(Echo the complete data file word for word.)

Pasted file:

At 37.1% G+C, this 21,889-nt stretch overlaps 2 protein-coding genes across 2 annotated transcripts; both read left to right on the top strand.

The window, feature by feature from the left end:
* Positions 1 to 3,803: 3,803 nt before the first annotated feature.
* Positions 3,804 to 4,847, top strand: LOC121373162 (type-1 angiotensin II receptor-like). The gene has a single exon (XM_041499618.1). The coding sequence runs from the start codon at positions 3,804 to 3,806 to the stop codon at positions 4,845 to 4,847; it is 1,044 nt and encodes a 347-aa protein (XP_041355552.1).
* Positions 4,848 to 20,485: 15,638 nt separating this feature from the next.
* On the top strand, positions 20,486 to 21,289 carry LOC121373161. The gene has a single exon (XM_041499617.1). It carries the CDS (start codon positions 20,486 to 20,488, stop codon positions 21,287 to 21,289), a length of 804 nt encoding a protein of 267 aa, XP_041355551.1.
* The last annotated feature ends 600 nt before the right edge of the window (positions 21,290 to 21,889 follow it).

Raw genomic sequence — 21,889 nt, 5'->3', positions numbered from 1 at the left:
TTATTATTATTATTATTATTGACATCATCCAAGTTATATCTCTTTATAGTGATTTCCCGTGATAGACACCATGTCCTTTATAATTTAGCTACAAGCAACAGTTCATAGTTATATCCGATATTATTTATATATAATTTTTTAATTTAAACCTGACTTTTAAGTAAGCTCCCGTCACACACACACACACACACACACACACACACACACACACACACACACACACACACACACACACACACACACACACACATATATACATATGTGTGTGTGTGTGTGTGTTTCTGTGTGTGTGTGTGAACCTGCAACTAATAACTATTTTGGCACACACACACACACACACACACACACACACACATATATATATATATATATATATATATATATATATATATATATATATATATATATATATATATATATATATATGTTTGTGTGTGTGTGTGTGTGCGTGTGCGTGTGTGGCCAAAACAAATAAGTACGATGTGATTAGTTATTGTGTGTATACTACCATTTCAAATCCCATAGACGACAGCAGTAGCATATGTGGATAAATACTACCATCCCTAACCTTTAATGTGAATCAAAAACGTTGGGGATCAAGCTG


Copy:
At 37.1% G+C, this 21,889-nt stretch overlaps 2 protein-coding genes across 2 annotated transcripts; both read left to right on the top strand.

The window, feature by feature from the left end:
* Positions 1 to 3,803: 3,803 nt before the first annotated feature.
* Positions 3,804 to 4,847, top strand: LOC121373162 (type-1 angiotensin II receptor-like). The gene has a single exon (XM_041499618.1). The coding sequence runs from the start codon at positions 3,804 to 3,806 to the stop codon at positions 4,845 to 4,847; it is 1,044 nt and encodes a 347-aa protein (XP_041355552.1).
* Positions 4,848 to 20,485: 15,638 nt separating this feature from the next.
* On the top strand, positions 20,486 to 21,289 carry LOC121373161. The gene has a single exon (XM_041499617.1). It carries the CDS (start codon positions 20,486 to 20,488, stop codon positions 21,287 to 21,289), a length of 804 nt encoding a protein of 267 aa, XP_041355551.1.
* The last annotated feature ends 600 nt before the right edge of the window (positions 21,290 to 21,889 follow it).

Raw genomic sequence — 21,889 nt, 5'->3', positions numbered from 1 at the left:
TTATTATTATTATTATTATTGACATCATCCAAGTTATATCTCTTTATAGTGATTTCCCGTGATAGACACCATGTCCTTTATAATTTAGCTACAAGCAACAGTTCATAGTTATATCCGATATTATTTATATATAATTTTTTAATTTAAACCTGACTTTTAAGTAAGCTCCCGTCACACACACACACACACACACACACACACACACACACACACACACACACACACACACACACACACACACACACACACATATATACATATGTGTGTGTGTGTGTGTGTTTCTGTGTGTGTGTGTGAACCTGCAACTAATAACTATTTTGGCACACACACACACACACACACACACACACACACATATATATATATATATATATATATATATATATATATATATATATATATATATATATATATATATATATATATGTTTGTGTGTGTGTGTGTGTGCGTGTGCGTGTGTGGCCAAAACAAATAAGTACGATGTGATTAGTTATTGTGTGTATACTACCATTTCAAATCCCATAGACGACAGCAGTAGCATATGTGGATAAATACTACCATCCCTAACCTTTAATGTGAATCAAAAACGTTGGGGATCAAGCTG